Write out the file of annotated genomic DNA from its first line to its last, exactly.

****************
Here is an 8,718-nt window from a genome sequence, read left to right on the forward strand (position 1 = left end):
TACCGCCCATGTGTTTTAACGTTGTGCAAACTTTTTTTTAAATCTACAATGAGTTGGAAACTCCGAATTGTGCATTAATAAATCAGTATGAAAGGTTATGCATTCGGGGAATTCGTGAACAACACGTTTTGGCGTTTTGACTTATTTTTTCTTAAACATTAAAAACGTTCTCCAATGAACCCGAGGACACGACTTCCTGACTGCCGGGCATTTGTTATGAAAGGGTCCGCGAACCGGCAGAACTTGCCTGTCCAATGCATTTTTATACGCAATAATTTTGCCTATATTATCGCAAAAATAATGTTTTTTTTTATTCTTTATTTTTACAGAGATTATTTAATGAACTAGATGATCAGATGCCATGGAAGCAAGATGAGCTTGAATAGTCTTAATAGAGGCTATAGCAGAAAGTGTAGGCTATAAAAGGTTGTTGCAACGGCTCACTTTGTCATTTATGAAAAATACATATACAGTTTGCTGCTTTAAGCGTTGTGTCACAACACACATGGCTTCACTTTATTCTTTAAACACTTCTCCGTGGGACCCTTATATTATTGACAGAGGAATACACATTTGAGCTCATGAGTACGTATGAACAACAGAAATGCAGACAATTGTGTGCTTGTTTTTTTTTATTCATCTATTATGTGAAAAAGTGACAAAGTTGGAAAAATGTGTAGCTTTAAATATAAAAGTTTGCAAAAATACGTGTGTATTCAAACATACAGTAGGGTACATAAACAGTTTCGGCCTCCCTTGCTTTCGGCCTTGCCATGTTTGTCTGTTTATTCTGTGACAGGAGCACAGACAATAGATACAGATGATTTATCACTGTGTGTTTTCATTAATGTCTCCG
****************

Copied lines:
Here is an 8,718-nt window from a genome sequence, read left to right on the forward strand (position 1 = left end):
TACCGCCCATGTGTTTTAACGTTGTGCAAACTTTTTTTTAAATCTACAATGAGTTGGAAACTCCGAATTGTGCATTAATAAATCAGTATGAAAGGTTATGCATTCGGGGAATTCGTGAACAACACGTTTTGGCGTTTTGACTTATTTTTTCTTAAACATTAAAAACGTTCTCCAATGAACCCGAGGACACGACTTCCTGACTGCCGGGCATTTGTTATGAAAGGGTCCGCGAACCGGCAGAACTTGCCTGTCCAATGCATTTTTATACGCAATAATTTTGCCTATATTATCGCAAAAATAATGTTTTTTTTTATTCTTTATTTTTACAGAGATTATTTAATGAACTAGATGATCAGATGCCATGGAAGCAAGATGAGCTTGAATAGTCTTAATAGAGGCTATAGCAGAAAGTGTAGGCTATAAAAGGTTGTTGCAACGGCTCACTTTGTCATTTATGAAAAATACATATACAGTTTGCTGCTTTAAGCGTTGTGTCACAACACACATGGCTTCACTTTATTCTTTAAACACTTCTCCGTGGGACCCTTATATTATTGACAGAGGAATACACATTTGAGCTCATGAGTACGTATGAACAACAGAAATGCAGACAATTGTGTGCTTGTTTTTTTTTATTCATCTATTATGTGAAAAAGTGACAAAGTTGGAAAAATGTGTAGCTTTAAATATAAAAGTTTGCAAAAATACGTGTGTATTCAAACATACAGTAGGGTACATAAACAGTTTCGGCCTCCCTTGCTTTCGGCCTTGCCATGTTTGTCTGTTTATTCTGTGACAGGAGCACAGACAATAGATACAGATGATTTATCACTGTGTGTTTTCATTAATGTCTCCG